Having heard much more from Mariam Wallentin’s other projects in this intermission period, it seemed that Mariam The Believer (her more pop-y Moshi Moshi Records endeavour) had taken precedence, leaving Wildbirds & Peacedrums to fade into something of a reference point to her more recent offerings (see The Wind EP – it’s great!). After immersing myself in Mariam The Believer I was worried about how this might unconsciously crowbar itself into the more minimal, raw mantra of Wildbirds & Peacedrums, and leave Rhythm a little messy.
My worries were quickly abated when I sat down and listened to the record in full. These two projects remain wonderfully distinct. Rhythm is a skeletal reverberating masterpiece. The opening track, Ghosts & Pains, starts with a building spare percussion from Andreas Werliin that holds a mildly tribal feel, intensifying the lilting rise and fall of Wallentin’s breathy, powerful vocals. The percussion is rallying, and dances around the brimming and raw vocal witchcraft. Immediately, Rhythm establishes itself as akin to their second album, The Snake, yet it feels even more honest and minimal – it really is a dialogue between the drums and vocals, between husband and wife.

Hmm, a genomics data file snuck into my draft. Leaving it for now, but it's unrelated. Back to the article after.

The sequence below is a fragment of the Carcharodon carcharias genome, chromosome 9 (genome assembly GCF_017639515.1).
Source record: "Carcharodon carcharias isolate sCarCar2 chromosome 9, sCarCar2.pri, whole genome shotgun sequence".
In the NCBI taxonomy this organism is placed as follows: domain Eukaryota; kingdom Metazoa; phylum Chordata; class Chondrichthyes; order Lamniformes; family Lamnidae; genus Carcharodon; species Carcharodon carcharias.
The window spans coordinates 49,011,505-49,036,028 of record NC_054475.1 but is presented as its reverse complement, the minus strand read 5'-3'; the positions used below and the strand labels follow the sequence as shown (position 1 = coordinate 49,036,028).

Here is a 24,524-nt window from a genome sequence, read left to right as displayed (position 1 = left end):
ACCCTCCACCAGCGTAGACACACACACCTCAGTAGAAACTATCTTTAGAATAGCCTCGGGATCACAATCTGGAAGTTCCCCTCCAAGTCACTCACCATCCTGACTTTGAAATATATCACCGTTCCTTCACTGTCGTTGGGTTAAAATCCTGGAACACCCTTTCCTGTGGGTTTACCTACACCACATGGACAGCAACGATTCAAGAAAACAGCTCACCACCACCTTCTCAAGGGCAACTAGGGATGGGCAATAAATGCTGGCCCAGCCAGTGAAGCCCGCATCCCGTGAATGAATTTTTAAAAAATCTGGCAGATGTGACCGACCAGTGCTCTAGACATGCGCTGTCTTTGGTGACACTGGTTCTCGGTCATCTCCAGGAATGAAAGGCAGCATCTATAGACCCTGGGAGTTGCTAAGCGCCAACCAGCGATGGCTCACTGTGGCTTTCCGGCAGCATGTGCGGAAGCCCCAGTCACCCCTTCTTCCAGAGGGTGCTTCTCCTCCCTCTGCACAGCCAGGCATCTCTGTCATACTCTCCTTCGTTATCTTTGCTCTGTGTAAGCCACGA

Around two minutes into Gold Digger, Wallentin breaks out into a spoken-word / rap sequence, backed with a steady crescendo of drums and driving backing cries (I can’t do it justice - it sounds better than this, trust me).
You’ve got to explain it all, feel it all Oh fuck it all, steal it all, control it all.
Wallentin’s cries come across as a kind of desperate mantra with Werliin’s drums wordlessly conversing back. At these moments, Rhythm displays a sense of raw honesty, emulated by the simplicity of structure and instrument choice; it really is an intense dialogue between the couple as they try to create something that meaningfully documents their intense, frustrating, creative relationship.
Mind Blues, with its bizarre innovations and wonderfully childlike and sporadic drums, opens full of promise, yet in its jumping it leaves a few minutes of extra wanting for these clanging discoveries to resolve into a less abrupt end. Single, Keep Some Hope, begins very tUnE-yArDs, circa Whokill. It seems to be one of the most accessible songs, with its memorable chorus taking up most of the track. Finale, Everything All The Time, is an incessant, brimming culmination. It showcases the range of depth that Wallentin’s voice holds; blues-y lilting, staccato breathiness, and emotional richness.
Rhythm is a force, unafraid of candid moments of quietness, and rise and fall. The simplicity of it is genius and it’s utterly refreshing to experience an album with such elemental sparseness, yet such a richness in sound. At moments the marriage of percussion and voice is almost frustrating, teasingly dissonant. However, this makes for an album that begs many a re-listen in order to make sense of the noise and rhythm pummelled into the listeners ears. Perhaps the overall sound is quite same-y (for the likes of Coldplay, a condemning characteristic), but if you’re willing to embrace the stripped back nakedness of Wildbirds & Peacedrums then this isn’t a problem. For me, it’s something to celebrate.